I'm not ashamed to say that I cry at the movies. Not frequently, but occasionally a story and its characters will grab hold of me to the extent that I'm completely caught up in the emotions and feelings being expressed. Films as disparate as John Ford's The Searchers and Wong Kar-Wai's Chungking Express have caused me to weep with joy, relief, and sorrow.
Despite a relentless barrage of scenes evidently designed with the sole goal of jerking tears, Nick Cassavetes' My Sister's Keeper did not make me cry. It is, however, one of the most glorious-looking terminal cancer pictures I've ever seen. Cinematographer Caleb Deschanel (The Black Stallion, The Natural) paints the oft-mundane proceedings in an otherworldly glow, as though the transition to the next life had already begun. That's the guiding principle of the movie as a whole; even though an inflammatory and emotionally wrenching issue serves as the linchpin for the plot, great pains are taken to soften the blows so as not to inflict lasting damage upon the viewer.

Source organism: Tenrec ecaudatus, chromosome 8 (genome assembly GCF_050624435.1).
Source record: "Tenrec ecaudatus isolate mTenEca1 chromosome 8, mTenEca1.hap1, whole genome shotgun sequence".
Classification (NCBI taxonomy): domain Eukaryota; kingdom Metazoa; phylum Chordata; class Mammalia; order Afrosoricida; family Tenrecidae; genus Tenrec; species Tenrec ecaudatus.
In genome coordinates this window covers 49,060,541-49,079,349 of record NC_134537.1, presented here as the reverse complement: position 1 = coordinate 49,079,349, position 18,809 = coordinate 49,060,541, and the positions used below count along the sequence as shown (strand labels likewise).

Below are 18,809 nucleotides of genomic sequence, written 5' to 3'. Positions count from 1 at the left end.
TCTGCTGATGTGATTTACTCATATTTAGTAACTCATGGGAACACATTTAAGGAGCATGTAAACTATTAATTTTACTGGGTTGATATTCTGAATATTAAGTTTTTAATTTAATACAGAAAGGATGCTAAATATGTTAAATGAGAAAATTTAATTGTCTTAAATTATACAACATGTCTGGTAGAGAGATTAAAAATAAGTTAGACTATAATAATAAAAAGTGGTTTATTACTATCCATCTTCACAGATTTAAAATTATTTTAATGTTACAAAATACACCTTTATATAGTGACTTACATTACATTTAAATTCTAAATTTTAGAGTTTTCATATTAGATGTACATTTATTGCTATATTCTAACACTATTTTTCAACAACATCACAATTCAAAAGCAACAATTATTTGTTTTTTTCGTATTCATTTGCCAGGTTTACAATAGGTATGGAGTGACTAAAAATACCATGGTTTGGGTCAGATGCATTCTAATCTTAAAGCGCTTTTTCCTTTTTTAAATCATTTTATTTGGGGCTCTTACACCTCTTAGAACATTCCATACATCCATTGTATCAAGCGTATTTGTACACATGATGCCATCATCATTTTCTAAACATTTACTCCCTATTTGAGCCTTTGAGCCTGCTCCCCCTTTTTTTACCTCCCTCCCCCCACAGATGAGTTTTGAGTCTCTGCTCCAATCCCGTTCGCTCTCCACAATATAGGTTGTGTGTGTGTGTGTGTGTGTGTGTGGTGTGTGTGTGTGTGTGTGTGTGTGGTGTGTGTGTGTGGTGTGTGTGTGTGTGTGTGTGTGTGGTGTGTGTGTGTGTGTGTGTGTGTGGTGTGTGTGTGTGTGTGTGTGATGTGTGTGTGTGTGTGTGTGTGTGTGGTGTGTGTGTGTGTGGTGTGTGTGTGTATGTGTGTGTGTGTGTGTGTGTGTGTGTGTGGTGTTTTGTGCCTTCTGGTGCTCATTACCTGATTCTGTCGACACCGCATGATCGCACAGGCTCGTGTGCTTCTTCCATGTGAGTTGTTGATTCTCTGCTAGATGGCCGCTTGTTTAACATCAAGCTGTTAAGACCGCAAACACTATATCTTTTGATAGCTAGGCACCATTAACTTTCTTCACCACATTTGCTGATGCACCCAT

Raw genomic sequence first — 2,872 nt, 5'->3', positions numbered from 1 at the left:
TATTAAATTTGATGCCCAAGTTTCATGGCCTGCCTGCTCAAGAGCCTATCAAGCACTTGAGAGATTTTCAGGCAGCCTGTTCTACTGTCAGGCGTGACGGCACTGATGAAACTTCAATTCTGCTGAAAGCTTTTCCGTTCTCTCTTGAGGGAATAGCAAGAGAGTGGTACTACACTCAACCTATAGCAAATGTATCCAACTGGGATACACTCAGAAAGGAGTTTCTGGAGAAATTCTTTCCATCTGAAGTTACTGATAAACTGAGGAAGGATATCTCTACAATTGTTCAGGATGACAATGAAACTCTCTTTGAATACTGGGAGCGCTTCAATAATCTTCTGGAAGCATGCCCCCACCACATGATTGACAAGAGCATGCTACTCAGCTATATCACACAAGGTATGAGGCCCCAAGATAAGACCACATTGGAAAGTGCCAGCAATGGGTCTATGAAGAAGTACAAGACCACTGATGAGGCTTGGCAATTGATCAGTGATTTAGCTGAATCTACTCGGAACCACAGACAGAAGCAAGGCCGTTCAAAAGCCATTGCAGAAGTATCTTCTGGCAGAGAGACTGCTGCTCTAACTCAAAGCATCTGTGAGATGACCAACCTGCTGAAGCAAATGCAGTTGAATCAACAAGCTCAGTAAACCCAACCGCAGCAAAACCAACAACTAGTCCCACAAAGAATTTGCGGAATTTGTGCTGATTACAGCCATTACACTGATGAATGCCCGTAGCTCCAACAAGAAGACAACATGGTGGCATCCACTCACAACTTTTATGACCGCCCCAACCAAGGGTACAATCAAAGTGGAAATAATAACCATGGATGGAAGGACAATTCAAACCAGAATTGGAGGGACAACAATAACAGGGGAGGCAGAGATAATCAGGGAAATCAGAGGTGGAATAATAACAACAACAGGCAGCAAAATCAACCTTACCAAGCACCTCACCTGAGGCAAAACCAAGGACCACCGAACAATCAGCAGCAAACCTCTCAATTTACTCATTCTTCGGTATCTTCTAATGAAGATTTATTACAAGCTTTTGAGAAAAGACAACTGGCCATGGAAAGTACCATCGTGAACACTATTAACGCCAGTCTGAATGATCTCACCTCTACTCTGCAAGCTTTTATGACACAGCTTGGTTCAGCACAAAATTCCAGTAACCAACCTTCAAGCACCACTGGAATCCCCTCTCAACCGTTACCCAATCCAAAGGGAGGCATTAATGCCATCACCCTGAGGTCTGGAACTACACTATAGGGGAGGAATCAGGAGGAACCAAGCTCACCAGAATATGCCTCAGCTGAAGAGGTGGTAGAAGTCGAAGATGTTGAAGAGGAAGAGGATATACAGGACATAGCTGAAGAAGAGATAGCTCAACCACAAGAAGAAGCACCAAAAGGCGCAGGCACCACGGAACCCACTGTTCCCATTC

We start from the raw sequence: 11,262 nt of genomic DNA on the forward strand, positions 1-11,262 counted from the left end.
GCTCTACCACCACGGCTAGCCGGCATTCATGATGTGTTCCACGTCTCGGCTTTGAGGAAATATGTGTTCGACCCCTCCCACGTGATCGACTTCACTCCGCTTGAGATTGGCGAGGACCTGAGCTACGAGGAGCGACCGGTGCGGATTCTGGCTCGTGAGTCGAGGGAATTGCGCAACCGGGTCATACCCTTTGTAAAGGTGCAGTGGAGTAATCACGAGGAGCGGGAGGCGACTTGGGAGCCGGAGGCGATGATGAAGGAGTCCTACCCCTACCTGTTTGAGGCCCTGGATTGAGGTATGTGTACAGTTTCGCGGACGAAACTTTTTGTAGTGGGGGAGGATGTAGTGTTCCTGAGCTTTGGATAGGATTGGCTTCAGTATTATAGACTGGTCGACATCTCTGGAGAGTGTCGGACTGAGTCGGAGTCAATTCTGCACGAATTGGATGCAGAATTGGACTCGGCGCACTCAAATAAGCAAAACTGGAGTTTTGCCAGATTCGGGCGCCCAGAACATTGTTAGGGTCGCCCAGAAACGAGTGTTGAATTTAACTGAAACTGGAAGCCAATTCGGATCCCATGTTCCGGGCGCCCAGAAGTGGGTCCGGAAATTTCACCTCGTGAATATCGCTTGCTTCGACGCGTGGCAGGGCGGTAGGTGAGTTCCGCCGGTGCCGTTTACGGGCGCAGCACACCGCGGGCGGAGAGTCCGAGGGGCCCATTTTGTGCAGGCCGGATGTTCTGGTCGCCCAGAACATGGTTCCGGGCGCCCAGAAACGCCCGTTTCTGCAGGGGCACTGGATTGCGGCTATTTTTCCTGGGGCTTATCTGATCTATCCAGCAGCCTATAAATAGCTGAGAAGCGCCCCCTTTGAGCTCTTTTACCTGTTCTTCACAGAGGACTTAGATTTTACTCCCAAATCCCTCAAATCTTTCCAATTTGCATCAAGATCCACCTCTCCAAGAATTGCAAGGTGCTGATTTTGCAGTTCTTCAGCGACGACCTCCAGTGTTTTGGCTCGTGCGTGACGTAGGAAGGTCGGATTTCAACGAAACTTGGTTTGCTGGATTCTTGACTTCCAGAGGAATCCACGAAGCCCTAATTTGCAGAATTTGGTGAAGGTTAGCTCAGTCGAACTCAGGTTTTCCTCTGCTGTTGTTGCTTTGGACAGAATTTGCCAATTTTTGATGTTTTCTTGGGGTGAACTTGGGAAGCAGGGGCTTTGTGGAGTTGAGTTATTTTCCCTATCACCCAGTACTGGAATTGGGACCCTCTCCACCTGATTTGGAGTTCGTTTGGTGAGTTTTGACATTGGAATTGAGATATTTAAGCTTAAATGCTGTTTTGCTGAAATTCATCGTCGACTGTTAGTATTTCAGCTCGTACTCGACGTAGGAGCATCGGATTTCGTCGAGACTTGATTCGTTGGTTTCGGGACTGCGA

Frankly, that latter point, much more than whether I personally shed tears, is what prevents My Sister's Keeper from escaping middlebrow territory. Cameron Diaz and Jason Patric are splendidly noble as Brian and Sara Fitzgerald, whose daughter Kate (Sofia Vassilieva) is diagnosed at a young age with leukemia. Brian and Sara conceive another child with genetic modifications so she can serve as a donor to her sister. Anna (Abigail Breslin) (*) seems fine with all the body part donations until Kate's condition worsens to the point that she needs a kidney transplant. Then 11-year-old Anna marches into the office of well-known lawyer Campbell Alexander (Alec Baldwin) and demands medical emancipation from her parents.